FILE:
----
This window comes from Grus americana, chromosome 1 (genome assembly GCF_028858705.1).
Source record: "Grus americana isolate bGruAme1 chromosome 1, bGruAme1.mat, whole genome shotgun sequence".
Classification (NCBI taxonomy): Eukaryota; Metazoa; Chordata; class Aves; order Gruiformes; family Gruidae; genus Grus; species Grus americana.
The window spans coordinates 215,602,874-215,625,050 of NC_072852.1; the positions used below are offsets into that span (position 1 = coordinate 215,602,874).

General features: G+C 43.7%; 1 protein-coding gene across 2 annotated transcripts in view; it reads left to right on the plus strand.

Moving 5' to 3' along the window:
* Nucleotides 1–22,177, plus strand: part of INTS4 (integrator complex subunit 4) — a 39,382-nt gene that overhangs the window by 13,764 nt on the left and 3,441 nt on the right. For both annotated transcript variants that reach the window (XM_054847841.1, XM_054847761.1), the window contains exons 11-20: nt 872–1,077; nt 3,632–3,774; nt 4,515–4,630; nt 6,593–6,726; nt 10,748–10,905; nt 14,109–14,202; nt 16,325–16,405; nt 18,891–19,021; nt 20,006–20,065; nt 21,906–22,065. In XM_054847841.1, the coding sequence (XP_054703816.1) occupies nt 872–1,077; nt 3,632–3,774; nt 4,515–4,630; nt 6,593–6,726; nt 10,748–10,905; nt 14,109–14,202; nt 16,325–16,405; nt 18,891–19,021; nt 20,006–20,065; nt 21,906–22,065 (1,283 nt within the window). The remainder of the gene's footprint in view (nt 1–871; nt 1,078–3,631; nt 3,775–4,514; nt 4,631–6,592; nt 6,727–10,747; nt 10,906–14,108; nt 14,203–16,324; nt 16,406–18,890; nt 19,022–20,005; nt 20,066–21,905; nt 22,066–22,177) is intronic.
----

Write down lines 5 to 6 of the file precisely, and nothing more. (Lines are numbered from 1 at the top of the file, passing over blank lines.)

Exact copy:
General features: G+C 43.7%; 1 protein-coding gene across 2 annotated transcripts in view; it reads left to right on the plus strand.

Moving 5' to 3' along the window: